Federsalus, a 230-strong group of institutional and commercial organisations operating in the food supplements sector, told NutraIngredients it was “taking very seriously” the 200+ infringements logged in the country since the pandemic began and was engaging with its members and the broader Italian food supplements sector, as well as regulators and EU law experts to tackle the problem.
The trade group told members to remove any online or offline marketing that suggested any nutrient or supplement could treat or prevent coronavirus or risk expulsion from Federsalus, not to mention penalties that can run to millions of euros from Italy’s Competition and Market Authority (AGCM).
“We are committed to the fight against these kinds of false claims because Italy has the most important supplements market in Europe – we have to protect it,” Federsalus director general Madi Gandolfo said. “In some cases it is companies misinterpreting the health claims law and quickly remedied, in other cases other actions might be required.”
Italy’s €1.6 billion food supplements market dwarfs the next biggest in Europe: Russia at €1.08bn; Germany with €967m and the UK with €755m, according to analyst Statista.
Gandolfo said EHPM member Federsalus had engaged “one of Italy’s and Europe’s best anti-trust lawyers” to help bring industry members into compliance with both Federsalus statutes and Italian and EU food law.
Not allied: Immune function support and COVID-19 relief
Agencies like the Istituto dell’Autodisciplina Pubblicitaria (IAP), Italy’s self-governing advertising standards authority, have also been active in taking down offending claims linking nutrients like botanicals and probiotics with COVID-19 relief.
In October IAP ruled Italian Supplement maker PromoPharma’s probiotic claim that “Lactoferrin the natural ally against coronavirus” was misleading, even though the claim was linked to a “recent scientific study”.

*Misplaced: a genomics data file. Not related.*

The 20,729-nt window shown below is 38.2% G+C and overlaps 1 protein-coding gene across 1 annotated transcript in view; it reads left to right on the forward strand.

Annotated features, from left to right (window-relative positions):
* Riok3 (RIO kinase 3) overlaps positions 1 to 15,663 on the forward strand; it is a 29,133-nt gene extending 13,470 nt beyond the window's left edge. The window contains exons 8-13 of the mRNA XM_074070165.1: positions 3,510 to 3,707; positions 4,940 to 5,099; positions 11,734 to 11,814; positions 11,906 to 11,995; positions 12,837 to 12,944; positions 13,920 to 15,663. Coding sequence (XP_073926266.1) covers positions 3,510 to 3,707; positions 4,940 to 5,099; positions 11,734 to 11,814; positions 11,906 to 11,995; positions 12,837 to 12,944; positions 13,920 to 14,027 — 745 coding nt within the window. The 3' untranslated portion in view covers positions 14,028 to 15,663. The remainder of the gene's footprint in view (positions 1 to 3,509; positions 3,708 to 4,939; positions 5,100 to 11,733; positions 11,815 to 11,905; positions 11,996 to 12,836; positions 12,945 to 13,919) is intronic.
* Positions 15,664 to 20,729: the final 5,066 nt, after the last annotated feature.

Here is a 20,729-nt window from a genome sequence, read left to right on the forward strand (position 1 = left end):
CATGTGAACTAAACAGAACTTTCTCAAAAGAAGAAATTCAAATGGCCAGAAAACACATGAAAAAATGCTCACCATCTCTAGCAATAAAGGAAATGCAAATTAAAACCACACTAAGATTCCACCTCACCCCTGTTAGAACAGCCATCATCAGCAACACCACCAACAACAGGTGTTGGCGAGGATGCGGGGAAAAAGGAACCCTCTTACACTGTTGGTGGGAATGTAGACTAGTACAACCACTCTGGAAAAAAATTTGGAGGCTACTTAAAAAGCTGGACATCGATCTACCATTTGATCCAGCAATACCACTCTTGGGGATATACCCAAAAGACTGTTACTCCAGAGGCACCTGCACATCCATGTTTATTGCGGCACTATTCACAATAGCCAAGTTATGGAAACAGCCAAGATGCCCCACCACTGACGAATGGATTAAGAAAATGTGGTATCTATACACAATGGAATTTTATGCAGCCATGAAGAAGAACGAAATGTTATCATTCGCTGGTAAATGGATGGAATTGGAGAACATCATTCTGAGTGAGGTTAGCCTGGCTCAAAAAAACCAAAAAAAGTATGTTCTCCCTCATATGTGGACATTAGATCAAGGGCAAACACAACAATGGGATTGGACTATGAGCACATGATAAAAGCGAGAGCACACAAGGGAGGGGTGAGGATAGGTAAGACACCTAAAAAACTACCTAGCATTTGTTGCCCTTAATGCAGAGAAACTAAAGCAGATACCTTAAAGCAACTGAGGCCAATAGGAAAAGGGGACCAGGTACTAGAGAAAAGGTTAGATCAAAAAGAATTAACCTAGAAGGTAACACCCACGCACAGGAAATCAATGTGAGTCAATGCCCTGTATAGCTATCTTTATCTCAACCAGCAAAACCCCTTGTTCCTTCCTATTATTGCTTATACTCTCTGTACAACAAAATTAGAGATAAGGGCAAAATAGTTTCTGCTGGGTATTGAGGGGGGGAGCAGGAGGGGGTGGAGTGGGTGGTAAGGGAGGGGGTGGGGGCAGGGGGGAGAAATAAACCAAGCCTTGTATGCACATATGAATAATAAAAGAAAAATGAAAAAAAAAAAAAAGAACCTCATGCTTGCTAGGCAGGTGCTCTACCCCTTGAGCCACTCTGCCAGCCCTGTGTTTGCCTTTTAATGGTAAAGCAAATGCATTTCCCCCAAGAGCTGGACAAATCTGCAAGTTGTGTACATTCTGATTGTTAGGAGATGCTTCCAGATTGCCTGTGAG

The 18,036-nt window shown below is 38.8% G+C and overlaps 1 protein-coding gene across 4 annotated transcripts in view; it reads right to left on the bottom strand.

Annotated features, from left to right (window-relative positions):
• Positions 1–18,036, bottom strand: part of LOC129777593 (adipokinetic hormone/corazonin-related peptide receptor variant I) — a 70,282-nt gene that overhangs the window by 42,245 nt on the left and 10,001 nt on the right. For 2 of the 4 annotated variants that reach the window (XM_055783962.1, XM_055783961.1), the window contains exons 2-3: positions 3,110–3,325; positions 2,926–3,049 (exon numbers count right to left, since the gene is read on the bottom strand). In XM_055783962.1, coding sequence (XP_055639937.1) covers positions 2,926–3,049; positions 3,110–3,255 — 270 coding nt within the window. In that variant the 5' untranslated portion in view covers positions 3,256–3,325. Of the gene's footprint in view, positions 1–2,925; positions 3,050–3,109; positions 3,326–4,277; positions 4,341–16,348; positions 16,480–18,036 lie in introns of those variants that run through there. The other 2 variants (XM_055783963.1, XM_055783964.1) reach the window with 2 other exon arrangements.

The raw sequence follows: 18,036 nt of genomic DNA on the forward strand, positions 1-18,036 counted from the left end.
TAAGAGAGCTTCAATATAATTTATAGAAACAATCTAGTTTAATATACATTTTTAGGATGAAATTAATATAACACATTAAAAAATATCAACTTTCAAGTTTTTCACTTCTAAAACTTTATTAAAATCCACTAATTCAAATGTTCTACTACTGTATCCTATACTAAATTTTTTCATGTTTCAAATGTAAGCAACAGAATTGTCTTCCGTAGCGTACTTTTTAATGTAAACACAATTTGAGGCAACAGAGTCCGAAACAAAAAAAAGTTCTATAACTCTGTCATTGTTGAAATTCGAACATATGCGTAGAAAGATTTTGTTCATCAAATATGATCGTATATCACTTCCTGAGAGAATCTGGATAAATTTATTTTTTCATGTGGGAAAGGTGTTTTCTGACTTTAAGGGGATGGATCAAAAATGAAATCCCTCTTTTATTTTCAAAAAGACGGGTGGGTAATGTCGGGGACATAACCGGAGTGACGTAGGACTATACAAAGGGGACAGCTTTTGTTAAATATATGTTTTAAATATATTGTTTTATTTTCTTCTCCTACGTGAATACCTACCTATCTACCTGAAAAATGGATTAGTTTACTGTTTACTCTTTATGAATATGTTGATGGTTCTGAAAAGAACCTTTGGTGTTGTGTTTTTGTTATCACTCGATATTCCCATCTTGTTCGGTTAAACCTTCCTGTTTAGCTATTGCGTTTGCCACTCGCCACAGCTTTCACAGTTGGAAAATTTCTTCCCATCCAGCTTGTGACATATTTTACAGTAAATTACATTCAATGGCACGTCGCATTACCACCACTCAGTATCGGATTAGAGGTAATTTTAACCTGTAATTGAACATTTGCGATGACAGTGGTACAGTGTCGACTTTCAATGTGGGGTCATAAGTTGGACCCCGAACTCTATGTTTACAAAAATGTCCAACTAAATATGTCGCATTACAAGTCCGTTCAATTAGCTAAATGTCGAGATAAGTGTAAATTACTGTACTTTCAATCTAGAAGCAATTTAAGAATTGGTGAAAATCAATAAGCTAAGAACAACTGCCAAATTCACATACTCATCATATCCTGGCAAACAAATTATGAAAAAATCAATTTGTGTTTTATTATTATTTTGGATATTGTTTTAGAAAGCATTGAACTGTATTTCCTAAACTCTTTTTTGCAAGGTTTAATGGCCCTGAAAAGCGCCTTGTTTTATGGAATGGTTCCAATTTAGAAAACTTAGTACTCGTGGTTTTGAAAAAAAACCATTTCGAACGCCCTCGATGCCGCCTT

While the ruling may have been quite straight forward given probiotic health claims are not authorised in the EU’s 27 member states anyway, it also highlighted a somewhat ambiguous situation for regulators and industry alike when some governments are simultaneously recommending nutrients like vitamin D to bolster immune function in some population groups in response to the pandemic.
But a government public health recommendation is one thing; a commercial health claim that alludes to coronavirus treatment something else altogether; something that could as IAP noted in its PromoPharm ruling, “generate erroneous expectations in the consumer, who undoubtedly in the current situation is more exposed from an emotional point of view and therefore less inclined to exercise an adequate critical filter.”
DG Sante, the EC’s Health and Food Safety Directorate, has been equally unequivocal, noting that while the European Food Safety Authority (EFSA) has approved claims for the likes of vitamins C and D and iron to contribute to immune function, none exist for any “food or food supplement protecting against viral infection or boosting immunity against any virus.”
In this climate DG Sante said: “Criminals and fraudsters are using the COVID-19 pandemic as a business opportunity. Products claiming to prevent and cure COVID-19 are being marketed illegally and may even pose significant risks to health.”
The German Federal Office for Consumer Protection and Food Safety (BVL) said it was cracking down on coronavirus offenders. “It is unheard of how some traders are trying to profit from people's fears in the current pandemic,” said BvL president Friedel Cramer. “The authorities are taking decisive action against it."
Around the bloc
As of the beginning of December, DG Sante noted EU member states had taken more than 600 actions against COVID-19 related food supplement marketing transgressions.
Italy had by far the most notifications with 205, followed by Germany (61), the Netherlands (53), France (46) and the Czech Republic (42).
Actions taken by EU states included fines and injunctions but most common were health claims or product offers being removed from websites, e-commerce sites or promotional materials.
Of 622 cases, 534 were national, 85 cross-border while three involved products seized because they presented a health risk. 341 of those cases were still being investigated.
Gandolfo said the size and progressive nature of the Italian market contributed to the large number of marketing infringements there. “In Italy we prosecute them too, more than many other countries. We are taking very seriously this problem.”
Food supplements and fortified foods accounted for 580 of 622 infringements, but other categories making COVID-19 claims included cocoa, coffee and tea (22), herbs and spices (10), honey and royal jelly (4) and fats and oil (4).